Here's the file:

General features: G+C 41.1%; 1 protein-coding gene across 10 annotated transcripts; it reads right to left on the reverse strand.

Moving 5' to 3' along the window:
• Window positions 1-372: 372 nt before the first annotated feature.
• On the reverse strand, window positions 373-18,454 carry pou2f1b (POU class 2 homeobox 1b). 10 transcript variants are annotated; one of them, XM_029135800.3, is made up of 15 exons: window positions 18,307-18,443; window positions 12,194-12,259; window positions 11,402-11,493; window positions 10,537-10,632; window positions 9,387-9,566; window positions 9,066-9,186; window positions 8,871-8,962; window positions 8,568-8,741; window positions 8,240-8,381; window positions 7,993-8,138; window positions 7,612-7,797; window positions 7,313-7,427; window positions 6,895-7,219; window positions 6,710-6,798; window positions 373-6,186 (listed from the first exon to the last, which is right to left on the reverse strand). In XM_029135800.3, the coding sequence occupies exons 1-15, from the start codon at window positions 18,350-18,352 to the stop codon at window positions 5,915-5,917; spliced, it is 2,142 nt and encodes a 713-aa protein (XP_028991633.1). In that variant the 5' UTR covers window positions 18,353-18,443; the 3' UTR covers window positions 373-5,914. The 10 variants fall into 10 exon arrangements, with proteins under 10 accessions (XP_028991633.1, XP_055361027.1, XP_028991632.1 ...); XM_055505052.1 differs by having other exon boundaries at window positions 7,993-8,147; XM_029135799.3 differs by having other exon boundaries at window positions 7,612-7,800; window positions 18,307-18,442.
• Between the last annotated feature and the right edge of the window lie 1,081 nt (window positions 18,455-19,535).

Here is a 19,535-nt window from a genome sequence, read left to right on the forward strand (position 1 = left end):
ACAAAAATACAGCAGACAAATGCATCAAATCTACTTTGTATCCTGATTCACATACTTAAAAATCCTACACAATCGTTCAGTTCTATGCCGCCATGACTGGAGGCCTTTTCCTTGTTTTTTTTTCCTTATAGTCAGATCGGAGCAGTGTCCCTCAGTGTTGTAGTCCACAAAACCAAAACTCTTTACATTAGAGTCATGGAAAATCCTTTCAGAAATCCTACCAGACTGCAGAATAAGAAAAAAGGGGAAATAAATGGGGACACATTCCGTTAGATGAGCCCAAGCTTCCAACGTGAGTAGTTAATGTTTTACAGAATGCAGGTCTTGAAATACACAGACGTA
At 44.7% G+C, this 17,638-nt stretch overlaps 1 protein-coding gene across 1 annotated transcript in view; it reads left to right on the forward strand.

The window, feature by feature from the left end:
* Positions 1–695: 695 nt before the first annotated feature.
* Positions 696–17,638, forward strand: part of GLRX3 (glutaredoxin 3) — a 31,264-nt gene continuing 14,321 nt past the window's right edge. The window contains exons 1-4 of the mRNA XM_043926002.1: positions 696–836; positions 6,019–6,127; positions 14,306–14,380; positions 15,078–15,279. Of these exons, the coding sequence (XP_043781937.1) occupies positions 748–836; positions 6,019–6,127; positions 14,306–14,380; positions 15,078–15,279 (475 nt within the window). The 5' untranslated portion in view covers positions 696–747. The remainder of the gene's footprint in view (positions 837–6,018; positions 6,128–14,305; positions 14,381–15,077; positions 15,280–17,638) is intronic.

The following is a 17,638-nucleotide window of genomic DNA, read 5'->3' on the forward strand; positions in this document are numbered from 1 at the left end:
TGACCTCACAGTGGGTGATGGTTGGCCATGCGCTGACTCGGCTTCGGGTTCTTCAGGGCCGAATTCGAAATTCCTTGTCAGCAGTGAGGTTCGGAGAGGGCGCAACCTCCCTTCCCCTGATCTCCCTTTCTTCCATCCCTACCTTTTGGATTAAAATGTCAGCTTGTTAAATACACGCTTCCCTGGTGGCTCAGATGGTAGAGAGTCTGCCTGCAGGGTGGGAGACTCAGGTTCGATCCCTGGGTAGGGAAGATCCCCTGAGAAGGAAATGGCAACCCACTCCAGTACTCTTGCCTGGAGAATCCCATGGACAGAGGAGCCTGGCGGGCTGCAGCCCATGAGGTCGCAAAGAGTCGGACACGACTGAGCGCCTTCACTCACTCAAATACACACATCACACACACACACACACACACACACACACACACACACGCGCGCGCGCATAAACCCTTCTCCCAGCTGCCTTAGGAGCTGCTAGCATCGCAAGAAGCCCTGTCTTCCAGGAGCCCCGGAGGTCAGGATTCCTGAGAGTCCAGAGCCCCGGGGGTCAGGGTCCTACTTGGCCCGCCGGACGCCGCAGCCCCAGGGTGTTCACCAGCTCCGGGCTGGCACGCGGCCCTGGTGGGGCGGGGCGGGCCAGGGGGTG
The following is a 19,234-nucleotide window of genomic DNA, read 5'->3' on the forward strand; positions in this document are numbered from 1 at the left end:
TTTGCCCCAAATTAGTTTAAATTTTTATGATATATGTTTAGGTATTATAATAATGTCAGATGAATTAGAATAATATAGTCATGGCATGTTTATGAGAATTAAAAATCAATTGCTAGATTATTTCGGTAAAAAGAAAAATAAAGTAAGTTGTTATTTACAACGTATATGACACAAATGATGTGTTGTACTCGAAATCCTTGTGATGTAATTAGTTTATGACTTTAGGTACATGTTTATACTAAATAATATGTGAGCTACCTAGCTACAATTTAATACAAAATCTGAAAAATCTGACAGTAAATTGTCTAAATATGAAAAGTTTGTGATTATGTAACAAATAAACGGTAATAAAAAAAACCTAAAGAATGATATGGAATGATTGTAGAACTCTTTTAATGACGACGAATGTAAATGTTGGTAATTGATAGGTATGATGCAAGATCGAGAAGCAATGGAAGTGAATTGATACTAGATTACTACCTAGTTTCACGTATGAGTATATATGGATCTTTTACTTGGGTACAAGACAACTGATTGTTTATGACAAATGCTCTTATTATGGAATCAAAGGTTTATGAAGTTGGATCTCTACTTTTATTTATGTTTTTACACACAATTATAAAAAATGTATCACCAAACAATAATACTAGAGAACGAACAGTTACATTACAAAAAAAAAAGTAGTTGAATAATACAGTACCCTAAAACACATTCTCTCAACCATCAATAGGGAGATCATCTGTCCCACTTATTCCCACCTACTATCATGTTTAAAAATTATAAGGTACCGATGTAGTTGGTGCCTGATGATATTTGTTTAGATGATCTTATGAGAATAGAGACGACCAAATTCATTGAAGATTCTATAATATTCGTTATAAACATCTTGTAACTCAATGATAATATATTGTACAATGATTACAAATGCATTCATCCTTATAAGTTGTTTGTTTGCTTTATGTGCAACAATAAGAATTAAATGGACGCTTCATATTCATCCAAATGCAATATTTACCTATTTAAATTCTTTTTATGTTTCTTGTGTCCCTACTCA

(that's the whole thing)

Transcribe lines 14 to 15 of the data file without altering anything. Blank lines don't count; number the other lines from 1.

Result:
The following is a 19,234-nucleotide window of genomic DNA, read 5'->3' on the forward strand; positions in this document are numbered from 1 at the left end:
TTTGCCCCAAATTAGTTTAAATTTTTATGATATATGTTTAGGTATTATAATAATGTCAGATGAATTAGAATAATATAGTCATGGCATGTTTATGAGAATTAAAAATCAATTGCTAGATTATTTCGGTAAAAAGAAAAATAAAGTAAGTTGTTATTTACAACGTATATGACACAAATGATGTGTTGTACTCGAAATCCTTGTGATGTAATTAGTTTATGACTTTAGGTACATGTTTATACTAAATAATATGTGAGCTACCTAGCTACAATTTAATACAAAATCTGAAAAATCTGACAGTAAATTGTCTAAATATGAAAAGTTTGTGATTATGTAACAAATAAACGGTAATAAAAAAAACCTAAAGAATGATATGGAATGATTGTAGAACTCTTTTAATGACGACGAATGTAAATGTTGGTAATTGATAGGTATGATGCAAGATCGAGAAGCAATGGAAGTGAATTGATACTAGATTACTACCTAGTTTCACGTATGAGTATATATGGATCTTTTACTTGGGTACAAGACAACTGATTGTTTATGACAAATGCTCTTATTATGGAATCAAAGGTTTATGAAGTTGGATCTCTACTTTTATTTATGTTTTTACACACAATTATAAAAAATGTATCACCAAACAATAATACTAGAGAACGAACAGTTACATTACAAAAAAAAAAGTAGTTGAATAATACAGTACCCTAAAACACATTCTCTCAACCATCAATAGGGAGATCATCTGTCCCACTTATTCCCACCTACTATCATGTTTAAAAATTATAAGGTACCGATGTAGTTGGTGCCTGATGATATTTGTTTAGATGATCTTATGAGAATAGAGACGACCAAATTCATTGAAGATTCTATAATATTCGTTATAAACATCTTGTAACTCAATGATAATATATTGTACAATGATTACAAATGCATTCATCCTTATAAGTTGTTTGTTTGCTTTATGTGCAACAATAAGAATTAAATGGACGCTTCATATTCATCCAAATGCAATATTTACCTATTTAAATTCTTTTTATGTTTCTTGTGTCCCTACTCA